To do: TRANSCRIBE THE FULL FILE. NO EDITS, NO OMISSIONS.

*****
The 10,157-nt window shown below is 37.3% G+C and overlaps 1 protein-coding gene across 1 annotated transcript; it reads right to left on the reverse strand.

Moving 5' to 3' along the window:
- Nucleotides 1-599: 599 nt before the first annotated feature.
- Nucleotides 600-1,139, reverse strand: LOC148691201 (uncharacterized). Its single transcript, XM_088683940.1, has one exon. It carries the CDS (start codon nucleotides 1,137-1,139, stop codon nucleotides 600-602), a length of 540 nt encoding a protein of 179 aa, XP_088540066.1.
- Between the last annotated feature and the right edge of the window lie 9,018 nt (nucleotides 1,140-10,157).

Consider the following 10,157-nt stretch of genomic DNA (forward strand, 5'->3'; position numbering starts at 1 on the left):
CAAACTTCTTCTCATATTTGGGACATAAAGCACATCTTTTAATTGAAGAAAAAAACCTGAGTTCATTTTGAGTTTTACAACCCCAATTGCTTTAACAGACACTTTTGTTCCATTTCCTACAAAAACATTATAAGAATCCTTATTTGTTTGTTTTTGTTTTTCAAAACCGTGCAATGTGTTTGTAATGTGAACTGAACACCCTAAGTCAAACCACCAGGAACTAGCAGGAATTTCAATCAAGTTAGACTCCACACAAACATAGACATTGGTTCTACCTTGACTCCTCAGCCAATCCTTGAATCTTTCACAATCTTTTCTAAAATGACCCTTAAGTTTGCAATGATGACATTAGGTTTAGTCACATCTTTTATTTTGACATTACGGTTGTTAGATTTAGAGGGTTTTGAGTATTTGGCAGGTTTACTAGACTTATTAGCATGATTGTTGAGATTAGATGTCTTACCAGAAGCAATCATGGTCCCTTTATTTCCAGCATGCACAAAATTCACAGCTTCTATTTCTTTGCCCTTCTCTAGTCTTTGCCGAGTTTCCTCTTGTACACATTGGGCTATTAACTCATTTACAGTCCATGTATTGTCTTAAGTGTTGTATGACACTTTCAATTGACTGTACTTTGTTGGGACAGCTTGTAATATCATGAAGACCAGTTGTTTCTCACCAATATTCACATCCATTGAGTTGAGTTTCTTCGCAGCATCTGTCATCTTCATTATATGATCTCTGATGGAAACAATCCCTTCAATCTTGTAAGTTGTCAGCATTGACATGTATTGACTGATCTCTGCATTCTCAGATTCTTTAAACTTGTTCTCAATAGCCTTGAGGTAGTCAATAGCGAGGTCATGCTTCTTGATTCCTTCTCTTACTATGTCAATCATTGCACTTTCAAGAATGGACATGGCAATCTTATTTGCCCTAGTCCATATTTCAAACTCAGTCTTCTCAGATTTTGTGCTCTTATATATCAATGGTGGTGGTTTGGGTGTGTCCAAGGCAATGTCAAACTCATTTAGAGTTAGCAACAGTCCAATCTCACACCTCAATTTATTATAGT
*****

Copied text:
The 10,157-nt window shown below is 37.3% G+C and overlaps 1 protein-coding gene across 1 annotated transcript; it reads right to left on the reverse strand.

Moving 5' to 3' along the window:
- Nucleotides 1-599: 599 nt before the first annotated feature.
- Nucleotides 600-1,139, reverse strand: LOC148691201 (uncharacterized). Its single transcript, XM_088683940.1, has one exon. It carries the CDS (start codon nucleotides 1,137-1,139, stop codon nucleotides 600-602), a length of 540 nt encoding a protein of 179 aa, XP_088540066.1.
- Between the last annotated feature and the right edge of the window lie 9,018 nt (nucleotides 1,140-10,157).

Consider the following 10,157-nt stretch of genomic DNA (forward strand, 5'->3'; position numbering starts at 1 on the left):
CAAACTTCTTCTCATATTTGGGACATAAAGCACATCTTTTAATTGAAGAAAAAAACCTGAGTTCATTTTGAGTTTTACAACCCCAATTGCTTTAACAGACACTTTTGTTCCATTTCCTACAAAAACATTATAAGAATCCTTATTTGTTTGTTTTTGTTTTTCAAAACCGTGCAATGTGTTTGTAATGTGAACTGAACACCCTAAGTCAAACCACCAGGAACTAGCAGGAATTTCAATCAAGTTAGACTCCACACAAACATAGACATTGGTTCTACCTTGACTCCTCAGCCAATCCTTGAATCTTTCACAATCTTTTCTAAAATGACCCTTAAGTTTGCAATGATGACATTAGGTTTAGTCACATCTTTTATTTTGACATTACGGTTGTTAGATTTAGAGGGTTTTGAGTATTTGGCAGGTTTACTAGACTTATTAGCATGATTGTTGAGATTAGATGTCTTACCAGAAGCAATCATGGTCCCTTTATTTCCAGCATGCACAAAATTCACAGCTTCTATTTCTTTGCCCTTCTCTAGTCTTTGCCGAGTTTCCTCTTGTACACATTGGGCTATTAACTCATTTACAGTCCATGTATTGTCTTAAGTGTTGTATGACACTTTCAATTGACTGTACTTTGTTGGGACAGCTTGTAATATCATGAAGACCAGTTGTTTCTCACCAATATTCACATCCATTGAGTTGAGTTTCTTCGCAGCATCTGTCATCTTCATTATATGATCTCTGATGGAAACAATCCCTTCAATCTTGTAAGTTGTCAGCATTGACATGTATTGACTGATCTCTGCATTCTCAGATTCTTTAAACTTGTTCTCAATAGCCTTGAGGTAGTCAATAGCGAGGTCATGCTTCTTGATTCCTTCTCTTACTATGTCAATCATTGCACTTTCAAGAATGGACATGGCAATCTTATTTGCCCTAGTCCATATTTCAAACTCAGTCTTCTCAGATTTTGTGCTCTTATATATCAATGGTGGTGGTTTGGGTGTGTCCAAGGCAATGTCAAACTCATTTAGAGTTAGCAACAGTCCAATCTCACACCTCAATTTATTATAGT